These are some of the questions confronting individuals who have a history of breast and ovarian cancer in the family and who are considered at risk. Genetics is revolutionizing the way medicine is practiced today and will be practiced in the next 5 to 10 years and beyond.
While the discovery and identification of BRCA1 and BRCA2 the so-called breast cancer genes ushered in a quiet revolution in genetic testing for hereditary cancer in the mid-1990s (doctors can now test for other cancers, such as two types of hereditary colorectal cancer HNPCC and FAP), the accompanying psychological and social issues have taken on new importance as well.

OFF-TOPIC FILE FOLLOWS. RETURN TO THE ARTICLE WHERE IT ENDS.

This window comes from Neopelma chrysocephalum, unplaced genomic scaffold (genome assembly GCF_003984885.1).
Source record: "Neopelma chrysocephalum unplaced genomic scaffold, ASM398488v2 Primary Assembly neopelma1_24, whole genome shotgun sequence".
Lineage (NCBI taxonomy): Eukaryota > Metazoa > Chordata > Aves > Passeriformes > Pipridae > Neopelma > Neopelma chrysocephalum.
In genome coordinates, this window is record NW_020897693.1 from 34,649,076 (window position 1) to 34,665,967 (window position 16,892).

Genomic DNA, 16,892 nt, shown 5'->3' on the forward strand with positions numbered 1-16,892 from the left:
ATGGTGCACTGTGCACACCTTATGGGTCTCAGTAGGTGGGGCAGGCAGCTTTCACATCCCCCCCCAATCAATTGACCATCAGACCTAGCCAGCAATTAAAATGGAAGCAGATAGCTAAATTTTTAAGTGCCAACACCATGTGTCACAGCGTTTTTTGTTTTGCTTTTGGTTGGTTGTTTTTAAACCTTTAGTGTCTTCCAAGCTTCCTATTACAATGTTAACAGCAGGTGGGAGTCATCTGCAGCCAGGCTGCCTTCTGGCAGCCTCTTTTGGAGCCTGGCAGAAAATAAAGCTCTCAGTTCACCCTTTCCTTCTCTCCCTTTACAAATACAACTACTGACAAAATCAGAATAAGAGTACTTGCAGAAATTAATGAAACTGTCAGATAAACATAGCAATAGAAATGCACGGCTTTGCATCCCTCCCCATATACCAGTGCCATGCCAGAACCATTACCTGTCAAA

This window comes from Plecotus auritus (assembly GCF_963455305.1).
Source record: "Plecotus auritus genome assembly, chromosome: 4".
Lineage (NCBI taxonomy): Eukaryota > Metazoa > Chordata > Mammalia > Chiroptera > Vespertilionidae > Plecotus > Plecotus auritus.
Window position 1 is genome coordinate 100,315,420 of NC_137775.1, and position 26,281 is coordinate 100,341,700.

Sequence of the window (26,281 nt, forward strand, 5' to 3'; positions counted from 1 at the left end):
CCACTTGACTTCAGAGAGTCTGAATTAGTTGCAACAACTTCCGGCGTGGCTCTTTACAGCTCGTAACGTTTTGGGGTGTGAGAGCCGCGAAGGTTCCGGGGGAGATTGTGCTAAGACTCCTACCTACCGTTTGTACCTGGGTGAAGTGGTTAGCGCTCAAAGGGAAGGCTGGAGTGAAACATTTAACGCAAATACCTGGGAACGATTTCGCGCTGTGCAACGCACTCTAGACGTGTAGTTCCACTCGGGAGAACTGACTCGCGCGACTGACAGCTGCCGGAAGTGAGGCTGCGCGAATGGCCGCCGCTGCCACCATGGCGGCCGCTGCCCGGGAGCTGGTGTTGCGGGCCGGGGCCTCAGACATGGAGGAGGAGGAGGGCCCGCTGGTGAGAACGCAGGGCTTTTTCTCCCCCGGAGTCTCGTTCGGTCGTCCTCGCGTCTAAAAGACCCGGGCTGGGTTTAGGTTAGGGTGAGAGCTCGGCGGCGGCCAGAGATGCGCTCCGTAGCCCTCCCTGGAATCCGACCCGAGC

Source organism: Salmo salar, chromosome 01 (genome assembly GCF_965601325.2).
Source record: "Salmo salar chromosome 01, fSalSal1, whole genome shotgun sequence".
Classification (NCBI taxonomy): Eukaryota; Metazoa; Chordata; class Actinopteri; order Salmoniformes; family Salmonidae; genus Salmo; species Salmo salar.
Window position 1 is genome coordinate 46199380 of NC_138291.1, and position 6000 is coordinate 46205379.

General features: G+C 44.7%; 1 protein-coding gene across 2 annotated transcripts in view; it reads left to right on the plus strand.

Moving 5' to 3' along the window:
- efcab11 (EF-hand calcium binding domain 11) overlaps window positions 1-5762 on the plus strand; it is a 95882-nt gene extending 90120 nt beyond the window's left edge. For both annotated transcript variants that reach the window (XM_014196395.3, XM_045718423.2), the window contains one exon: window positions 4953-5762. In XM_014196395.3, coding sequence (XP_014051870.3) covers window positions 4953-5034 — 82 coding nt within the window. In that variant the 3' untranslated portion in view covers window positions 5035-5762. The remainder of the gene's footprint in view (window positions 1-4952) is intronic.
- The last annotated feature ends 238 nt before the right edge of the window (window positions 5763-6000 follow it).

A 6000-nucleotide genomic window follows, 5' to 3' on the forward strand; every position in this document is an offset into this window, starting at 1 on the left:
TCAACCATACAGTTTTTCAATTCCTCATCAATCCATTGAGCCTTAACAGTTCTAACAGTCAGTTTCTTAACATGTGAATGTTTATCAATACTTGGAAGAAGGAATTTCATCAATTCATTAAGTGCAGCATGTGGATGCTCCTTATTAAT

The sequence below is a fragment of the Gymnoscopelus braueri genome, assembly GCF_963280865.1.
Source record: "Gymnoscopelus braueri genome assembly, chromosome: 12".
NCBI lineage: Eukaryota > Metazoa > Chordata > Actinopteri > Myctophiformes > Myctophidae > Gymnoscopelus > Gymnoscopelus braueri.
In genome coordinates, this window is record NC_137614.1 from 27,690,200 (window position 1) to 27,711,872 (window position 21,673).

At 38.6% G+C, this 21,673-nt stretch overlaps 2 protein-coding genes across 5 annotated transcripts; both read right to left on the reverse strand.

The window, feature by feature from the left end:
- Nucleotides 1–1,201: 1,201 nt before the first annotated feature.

Jefferson Medical College of Thomas Jefferson University in Philadelphia and the Kimmel Cancer Center at Jefferson are hosting a conference to address such issues. The 9th International Meeting on the Psychosocial Aspects of Genetic Testing for Hereditary Cancer will be held from Thursday, June 9, 2005 to Friday, June 10, 2005 at Jefferson Alumni Hall, 1020 Locust Street in Philadelphia.
One of the main purposes of the conference is not only to present up-to-date information on the psychosocial issues involved in genetic testing, but also to promote cross-cultural collaboration and communication, says conference organizer Kathryn M. Kash, Ph.D., associate professor of psychiatry and human behavior at Jefferson Medical College of Thomas Jefferson University.
Among the speakers and topics: